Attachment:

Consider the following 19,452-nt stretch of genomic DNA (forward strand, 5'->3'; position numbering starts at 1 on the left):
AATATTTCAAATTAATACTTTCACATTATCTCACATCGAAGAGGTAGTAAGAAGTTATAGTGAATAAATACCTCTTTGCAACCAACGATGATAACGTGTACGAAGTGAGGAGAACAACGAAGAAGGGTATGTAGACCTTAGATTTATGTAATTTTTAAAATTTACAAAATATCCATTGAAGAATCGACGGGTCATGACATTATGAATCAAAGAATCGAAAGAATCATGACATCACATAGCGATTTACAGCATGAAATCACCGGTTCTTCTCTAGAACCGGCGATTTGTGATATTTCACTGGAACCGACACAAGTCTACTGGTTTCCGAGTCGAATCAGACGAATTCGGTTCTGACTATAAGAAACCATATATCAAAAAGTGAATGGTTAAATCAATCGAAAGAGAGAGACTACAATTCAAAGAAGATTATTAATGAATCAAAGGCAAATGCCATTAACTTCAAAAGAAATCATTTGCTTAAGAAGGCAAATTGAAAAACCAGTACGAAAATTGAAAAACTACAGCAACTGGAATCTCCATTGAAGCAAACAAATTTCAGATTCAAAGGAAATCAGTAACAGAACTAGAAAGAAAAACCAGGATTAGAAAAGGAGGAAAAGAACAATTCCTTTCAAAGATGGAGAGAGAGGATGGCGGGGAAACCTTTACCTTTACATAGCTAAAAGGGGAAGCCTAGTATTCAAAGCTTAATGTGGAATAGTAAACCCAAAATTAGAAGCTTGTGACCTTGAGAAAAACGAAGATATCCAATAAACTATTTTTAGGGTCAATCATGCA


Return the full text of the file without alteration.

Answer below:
Consider the following 19,452-nt stretch of genomic DNA (forward strand, 5'->3'; position numbering starts at 1 on the left):
AATATTTCAAATTAATACTTTCACATTATCTCACATCGAAGAGGTAGTAAGAAGTTATAGTGAATAAATACCTCTTTGCAACCAACGATGATAACGTGTACGAAGTGAGGAGAACAACGAAGAAGGGTATGTAGACCTTAGATTTATGTAATTTTTAAAATTTACAAAATATCCATTGAAGAATCGACGGGTCATGACATTATGAATCAAAGAATCGAAAGAATCATGACATCACATAGCGATTTACAGCATGAAATCACCGGTTCTTCTCTAGAACCGGCGATTTGTGATATTTCACTGGAACCGACACAAGTCTACTGGTTTCCGAGTCGAATCAGACGAATTCGGTTCTGACTATAAGAAACCATATATCAAAAAGTGAATGGTTAAATCAATCGAAAGAGAGAGACTACAATTCAAAGAAGATTATTAATGAATCAAAGGCAAATGCCATTAACTTCAAAAGAAATCATTTGCTTAAGAAGGCAAATTGAAAAACCAGTACGAAAATTGAAAAACTACAGCAACTGGAATCTCCATTGAAGCAAACAAATTTCAGATTCAAAGGAAATCAGTAACAGAACTAGAAAGAAAAACCAGGATTAGAAAAGGAGGAAAAGAACAATTCCTTTCAAAGATGGAGAGAGAGGATGGCGGGGAAACCTTTACCTTTACATAGCTAAAAGGGGAAGCCTAGTATTCAAAGCTTAATGTGGAATAGTAAACCCAAAATTAGAAGCTTGTGACCTTGAGAAAAACGAAGATATCCAATAAACTATTTTTAGGGTCAATCATGCA